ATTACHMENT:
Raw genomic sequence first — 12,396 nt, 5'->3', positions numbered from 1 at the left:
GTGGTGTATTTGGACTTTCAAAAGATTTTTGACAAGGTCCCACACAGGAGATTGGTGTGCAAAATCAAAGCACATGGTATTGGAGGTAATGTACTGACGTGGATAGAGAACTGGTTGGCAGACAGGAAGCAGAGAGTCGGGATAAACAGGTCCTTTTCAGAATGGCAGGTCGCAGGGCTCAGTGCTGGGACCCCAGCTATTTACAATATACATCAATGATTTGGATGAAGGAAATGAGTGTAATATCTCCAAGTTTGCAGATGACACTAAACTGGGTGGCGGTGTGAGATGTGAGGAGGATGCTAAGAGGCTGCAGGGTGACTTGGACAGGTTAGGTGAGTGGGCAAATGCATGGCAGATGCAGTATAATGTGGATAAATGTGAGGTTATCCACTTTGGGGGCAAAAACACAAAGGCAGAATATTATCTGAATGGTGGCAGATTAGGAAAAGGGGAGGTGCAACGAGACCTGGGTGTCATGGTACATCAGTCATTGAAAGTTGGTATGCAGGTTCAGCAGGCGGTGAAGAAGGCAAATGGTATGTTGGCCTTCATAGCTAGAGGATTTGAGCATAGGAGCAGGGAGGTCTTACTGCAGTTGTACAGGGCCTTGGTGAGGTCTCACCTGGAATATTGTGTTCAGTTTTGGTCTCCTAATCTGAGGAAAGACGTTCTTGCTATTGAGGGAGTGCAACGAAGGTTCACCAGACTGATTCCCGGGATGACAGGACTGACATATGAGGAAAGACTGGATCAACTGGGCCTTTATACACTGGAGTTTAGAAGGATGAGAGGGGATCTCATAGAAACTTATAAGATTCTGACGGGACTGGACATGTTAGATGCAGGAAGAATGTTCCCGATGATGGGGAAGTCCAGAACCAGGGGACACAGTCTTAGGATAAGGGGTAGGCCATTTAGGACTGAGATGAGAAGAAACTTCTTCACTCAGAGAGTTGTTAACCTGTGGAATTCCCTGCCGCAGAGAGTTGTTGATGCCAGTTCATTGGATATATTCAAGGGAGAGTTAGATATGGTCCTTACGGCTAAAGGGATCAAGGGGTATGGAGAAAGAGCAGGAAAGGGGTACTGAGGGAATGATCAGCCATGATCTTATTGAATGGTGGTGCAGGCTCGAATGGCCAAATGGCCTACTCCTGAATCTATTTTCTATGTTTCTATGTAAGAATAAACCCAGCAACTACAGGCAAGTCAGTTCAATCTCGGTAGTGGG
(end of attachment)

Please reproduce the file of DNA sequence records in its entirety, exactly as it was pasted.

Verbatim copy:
Raw genomic sequence first — 12,396 nt, 5'->3', positions numbered from 1 at the left:
GTGGTGTATTTGGACTTTCAAAAGATTTTTGACAAGGTCCCACACAGGAGATTGGTGTGCAAAATCAAAGCACATGGTATTGGAGGTAATGTACTGACGTGGATAGAGAACTGGTTGGCAGACAGGAAGCAGAGAGTCGGGATAAACAGGTCCTTTTCAGAATGGCAGGTCGCAGGGCTCAGTGCTGGGACCCCAGCTATTTACAATATACATCAATGATTTGGATGAAGGAAATGAGTGTAATATCTCCAAGTTTGCAGATGACACTAAACTGGGTGGCGGTGTGAGATGTGAGGAGGATGCTAAGAGGCTGCAGGGTGACTTGGACAGGTTAGGTGAGTGGGCAAATGCATGGCAGATGCAGTATAATGTGGATAAATGTGAGGTTATCCACTTTGGGGGCAAAAACACAAAGGCAGAATATTATCTGAATGGTGGCAGATTAGGAAAAGGGGAGGTGCAACGAGACCTGGGTGTCATGGTACATCAGTCATTGAAAGTTGGTATGCAGGTTCAGCAGGCGGTGAAGAAGGCAAATGGTATGTTGGCCTTCATAGCTAGAGGATTTGAGCATAGGAGCAGGGAGGTCTTACTGCAGTTGTACAGGGCCTTGGTGAGGTCTCACCTGGAATATTGTGTTCAGTTTTGGTCTCCTAATCTGAGGAAAGACGTTCTTGCTATTGAGGGAGTGCAACGAAGGTTCACCAGACTGATTCCCGGGATGACAGGACTGACATATGAGGAAAGACTGGATCAACTGGGCCTTTATACACTGGAGTTTAGAAGGATGAGAGGGGATCTCATAGAAACTTATAAGATTCTGACGGGACTGGACATGTTAGATGCAGGAAGAATGTTCCCGATGATGGGGAAGTCCAGAACCAGGGGACACAGTCTTAGGATAAGGGGTAGGCCATTTAGGACTGAGATGAGAAGAAACTTCTTCACTCAGAGAGTTGTTAACCTGTGGAATTCCCTGCCGCAGAGAGTTGTTGATGCCAGTTCATTGGATATATTCAAGGGAGAGTTAGATATGGTCCTTACGGCTAAAGGGATCAAGGGGTATGGAGAAAGAGCAGGAAAGGGGTACTGAGGGAATGATCAGCCATGATCTTATTGAATGGTGGTGCAGGCTCGAATGGCCAAATGGCCTACTCCTGAATCTATTTTCTATGTTTCTATGTAAGAATAAACCCAGCAACTACAGGCAAGTCAGTTCAATCTCGGTAGTGGG